Carmen Paddock reviews Scratchworks Theatre’s’ A Fool’s Proof’ at the Bike Shed Theatre on January 25th as part of the From Devon with Love Festival.
The Bike Shed Theatre’s ‘From Devon With Love’, a January festival of local theatre companies and artists, is a wonderful showcase of short performances which might not be on the regional radar but are no less entertaining than their large-scale counterparts. One such was A Fool’s Proof, produced and created by Scratchworks Theatre Company. These four talented young women put on a high-energy, humorous, and cuttingly-satirical piece scrutinising the media’s obsession with missing children and dramatic life-or-death scenarios (and likewise, the public’s love of such media coverage).
The play followed a budding journalist, her boss, and the other deputy journalist as they fight rival news sources to break the next sensational story – in this case, rumours of a missing girl followed by childlike screams coming from the bottom of a disused well. With each new development, the story becomes more and more dramatic and tensions rise as the three battle to discover the latest information. And then, in a hilarious turn of events, the story vanishes – after the paper has gone to press!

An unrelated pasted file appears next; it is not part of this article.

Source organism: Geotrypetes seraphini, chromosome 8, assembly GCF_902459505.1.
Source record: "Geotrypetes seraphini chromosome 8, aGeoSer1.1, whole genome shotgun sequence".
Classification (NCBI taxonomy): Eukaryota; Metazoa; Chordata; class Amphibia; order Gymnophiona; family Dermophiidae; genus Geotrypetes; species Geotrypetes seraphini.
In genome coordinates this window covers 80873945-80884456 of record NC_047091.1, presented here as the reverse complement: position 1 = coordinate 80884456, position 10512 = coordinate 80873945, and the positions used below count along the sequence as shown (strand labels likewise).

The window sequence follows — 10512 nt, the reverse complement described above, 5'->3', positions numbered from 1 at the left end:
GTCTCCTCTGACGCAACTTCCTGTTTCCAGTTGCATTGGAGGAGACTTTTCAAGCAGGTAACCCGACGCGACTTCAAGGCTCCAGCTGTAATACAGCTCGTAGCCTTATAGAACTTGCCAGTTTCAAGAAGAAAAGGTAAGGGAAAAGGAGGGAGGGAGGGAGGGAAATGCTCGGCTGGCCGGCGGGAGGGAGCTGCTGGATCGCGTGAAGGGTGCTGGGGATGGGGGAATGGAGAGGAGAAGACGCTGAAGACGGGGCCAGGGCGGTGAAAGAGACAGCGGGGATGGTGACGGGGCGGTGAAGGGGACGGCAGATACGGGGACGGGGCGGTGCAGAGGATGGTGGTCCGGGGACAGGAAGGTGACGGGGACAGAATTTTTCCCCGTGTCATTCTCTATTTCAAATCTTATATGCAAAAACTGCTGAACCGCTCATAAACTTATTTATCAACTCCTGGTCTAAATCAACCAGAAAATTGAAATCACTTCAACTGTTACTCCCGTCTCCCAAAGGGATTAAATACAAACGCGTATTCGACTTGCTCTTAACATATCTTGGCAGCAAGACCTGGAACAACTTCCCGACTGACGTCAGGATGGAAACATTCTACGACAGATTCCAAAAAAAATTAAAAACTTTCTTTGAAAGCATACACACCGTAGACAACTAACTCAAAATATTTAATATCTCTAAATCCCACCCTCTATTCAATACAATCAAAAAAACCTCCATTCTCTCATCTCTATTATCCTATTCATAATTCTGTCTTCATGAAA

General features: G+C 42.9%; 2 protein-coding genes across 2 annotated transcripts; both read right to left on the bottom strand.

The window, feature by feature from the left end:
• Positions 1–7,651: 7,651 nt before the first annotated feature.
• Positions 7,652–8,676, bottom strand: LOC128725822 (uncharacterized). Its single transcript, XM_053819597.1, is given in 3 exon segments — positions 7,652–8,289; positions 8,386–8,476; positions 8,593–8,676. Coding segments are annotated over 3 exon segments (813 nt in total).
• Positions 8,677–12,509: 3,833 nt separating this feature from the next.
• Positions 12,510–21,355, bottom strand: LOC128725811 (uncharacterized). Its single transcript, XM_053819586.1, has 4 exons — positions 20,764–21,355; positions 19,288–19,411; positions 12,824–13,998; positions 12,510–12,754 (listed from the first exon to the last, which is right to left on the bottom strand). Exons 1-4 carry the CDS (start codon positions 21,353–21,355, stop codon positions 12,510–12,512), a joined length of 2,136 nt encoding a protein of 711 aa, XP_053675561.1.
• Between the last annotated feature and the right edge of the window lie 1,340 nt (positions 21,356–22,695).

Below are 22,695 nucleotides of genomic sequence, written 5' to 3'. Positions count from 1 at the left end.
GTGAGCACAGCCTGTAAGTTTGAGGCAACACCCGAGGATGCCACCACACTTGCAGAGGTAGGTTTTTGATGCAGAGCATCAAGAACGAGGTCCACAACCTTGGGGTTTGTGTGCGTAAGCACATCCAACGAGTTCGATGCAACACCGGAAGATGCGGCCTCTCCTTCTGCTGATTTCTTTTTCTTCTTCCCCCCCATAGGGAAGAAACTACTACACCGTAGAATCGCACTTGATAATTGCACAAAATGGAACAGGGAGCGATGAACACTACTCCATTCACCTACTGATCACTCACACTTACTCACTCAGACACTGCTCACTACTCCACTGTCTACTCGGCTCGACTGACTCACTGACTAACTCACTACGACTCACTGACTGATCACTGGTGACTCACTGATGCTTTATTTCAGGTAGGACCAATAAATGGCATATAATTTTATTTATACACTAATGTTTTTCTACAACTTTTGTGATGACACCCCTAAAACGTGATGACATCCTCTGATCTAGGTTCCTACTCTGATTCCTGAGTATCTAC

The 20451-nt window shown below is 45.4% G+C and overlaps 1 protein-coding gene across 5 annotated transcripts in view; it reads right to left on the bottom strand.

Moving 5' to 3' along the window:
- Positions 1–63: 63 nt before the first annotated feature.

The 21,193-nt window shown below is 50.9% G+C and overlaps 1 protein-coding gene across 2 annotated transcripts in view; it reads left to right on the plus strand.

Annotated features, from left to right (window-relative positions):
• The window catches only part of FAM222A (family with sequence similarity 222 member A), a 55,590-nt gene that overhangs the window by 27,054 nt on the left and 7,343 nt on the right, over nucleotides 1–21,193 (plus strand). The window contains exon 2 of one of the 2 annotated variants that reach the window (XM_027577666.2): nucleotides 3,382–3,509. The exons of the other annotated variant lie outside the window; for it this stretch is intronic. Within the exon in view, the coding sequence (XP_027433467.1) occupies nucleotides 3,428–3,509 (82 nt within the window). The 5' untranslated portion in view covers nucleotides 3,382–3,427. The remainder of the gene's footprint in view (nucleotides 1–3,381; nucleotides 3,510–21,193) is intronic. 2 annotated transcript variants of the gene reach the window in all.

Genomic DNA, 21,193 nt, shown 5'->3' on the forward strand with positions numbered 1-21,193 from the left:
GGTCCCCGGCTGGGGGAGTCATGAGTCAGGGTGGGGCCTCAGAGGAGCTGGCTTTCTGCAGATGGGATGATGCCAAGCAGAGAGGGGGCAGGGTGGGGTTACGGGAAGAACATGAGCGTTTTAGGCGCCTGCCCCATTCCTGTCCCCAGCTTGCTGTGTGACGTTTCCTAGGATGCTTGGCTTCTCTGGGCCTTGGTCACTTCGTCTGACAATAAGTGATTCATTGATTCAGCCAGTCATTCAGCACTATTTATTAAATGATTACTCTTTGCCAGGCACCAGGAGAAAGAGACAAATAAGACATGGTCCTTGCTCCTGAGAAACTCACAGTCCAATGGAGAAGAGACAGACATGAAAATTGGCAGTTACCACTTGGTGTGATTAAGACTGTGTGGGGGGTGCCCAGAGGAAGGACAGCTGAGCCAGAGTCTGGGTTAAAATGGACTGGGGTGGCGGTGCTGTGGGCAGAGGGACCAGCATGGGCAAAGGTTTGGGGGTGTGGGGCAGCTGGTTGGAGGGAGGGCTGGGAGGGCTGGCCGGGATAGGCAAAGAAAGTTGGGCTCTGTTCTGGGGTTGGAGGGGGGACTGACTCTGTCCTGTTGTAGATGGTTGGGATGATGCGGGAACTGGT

Three of the actors portrayed the journalists and one switched between the ‘trapped girl’ and a visiting celebrity reporter. These characters were noticeably stereotypes – the eager new employee, the bitter ‘glorified spell-checker’. These characters, however, were strong, and the actors powerfully commanded the stage with their larger-than-life personalities. The physical theatre elements of the piece never failed to entertain. Animated clothing, in-motion costume switches, keyboard dance-offs, flying paper, and props doubling as timekeeping devices kept the madcap energy high. In one fantastic sequence, the table became both the office desk and a claustrophobic trap for the well accident ‘victim’.
Although definitely a new and developing production (by Exeter alums, no less), it does not detract from its genuine entertainment quality. It is refreshing to see such unpretentious, creative, and engaging work from budding artists who could quite possibly be the UK’s theatrical future.
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